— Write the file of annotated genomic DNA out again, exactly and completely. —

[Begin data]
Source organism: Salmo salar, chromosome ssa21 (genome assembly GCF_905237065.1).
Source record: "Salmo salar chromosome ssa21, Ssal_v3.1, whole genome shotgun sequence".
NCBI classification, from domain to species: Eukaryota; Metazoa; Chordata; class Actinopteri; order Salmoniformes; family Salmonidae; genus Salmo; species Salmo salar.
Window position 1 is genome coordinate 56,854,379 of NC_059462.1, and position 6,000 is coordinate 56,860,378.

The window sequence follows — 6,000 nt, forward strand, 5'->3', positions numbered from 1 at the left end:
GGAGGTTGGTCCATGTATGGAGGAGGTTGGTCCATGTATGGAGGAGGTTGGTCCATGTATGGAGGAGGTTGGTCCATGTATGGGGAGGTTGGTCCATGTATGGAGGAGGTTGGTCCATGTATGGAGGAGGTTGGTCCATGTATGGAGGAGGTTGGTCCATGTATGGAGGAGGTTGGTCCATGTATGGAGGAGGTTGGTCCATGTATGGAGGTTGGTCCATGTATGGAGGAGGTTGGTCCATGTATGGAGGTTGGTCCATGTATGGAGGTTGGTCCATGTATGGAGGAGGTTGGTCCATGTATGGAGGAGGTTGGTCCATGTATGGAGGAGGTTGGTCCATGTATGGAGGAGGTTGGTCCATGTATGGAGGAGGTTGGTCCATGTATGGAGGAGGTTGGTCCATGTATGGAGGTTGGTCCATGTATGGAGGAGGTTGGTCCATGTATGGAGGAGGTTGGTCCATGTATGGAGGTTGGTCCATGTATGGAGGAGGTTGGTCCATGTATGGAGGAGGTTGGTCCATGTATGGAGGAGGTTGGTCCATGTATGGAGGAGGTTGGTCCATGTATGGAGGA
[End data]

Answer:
Source organism: Salmo salar, chromosome ssa21 (genome assembly GCF_905237065.1).
Source record: "Salmo salar chromosome ssa21, Ssal_v3.1, whole genome shotgun sequence".
NCBI classification, from domain to species: Eukaryota; Metazoa; Chordata; class Actinopteri; order Salmoniformes; family Salmonidae; genus Salmo; species Salmo salar.
Window position 1 is genome coordinate 56,854,379 of NC_059462.1, and position 6,000 is coordinate 56,860,378.

The window sequence follows — 6,000 nt, forward strand, 5'->3', positions numbered from 1 at the left end:
GGAGGTTGGTCCATGTATGGAGGAGGTTGGTCCATGTATGGAGGAGGTTGGTCCATGTATGGAGGAGGTTGGTCCATGTATGGGGAGGTTGGTCCATGTATGGAGGAGGTTGGTCCATGTATGGAGGAGGTTGGTCCATGTATGGAGGAGGTTGGTCCATGTATGGAGGAGGTTGGTCCATGTATGGAGGAGGTTGGTCCATGTATGGAGGTTGGTCCATGTATGGAGGAGGTTGGTCCATGTATGGAGGTTGGTCCATGTATGGAGGTTGGTCCATGTATGGAGGAGGTTGGTCCATGTATGGAGGAGGTTGGTCCATGTATGGAGGAGGTTGGTCCATGTATGGAGGAGGTTGGTCCATGTATGGAGGAGGTTGGTCCATGTATGGAGGAGGTTGGTCCATGTATGGAGGTTGGTCCATGTATGGAGGAGGTTGGTCCATGTATGGAGGAGGTTGGTCCATGTATGGAGGTTGGTCCATGTATGGAGGAGGTTGGTCCATGTATGGAGGAGGTTGGTCCATGTATGGAGGAGGTTGGTCCATGTATGGAGGAGGTTGGTCCATGTATGGAGGA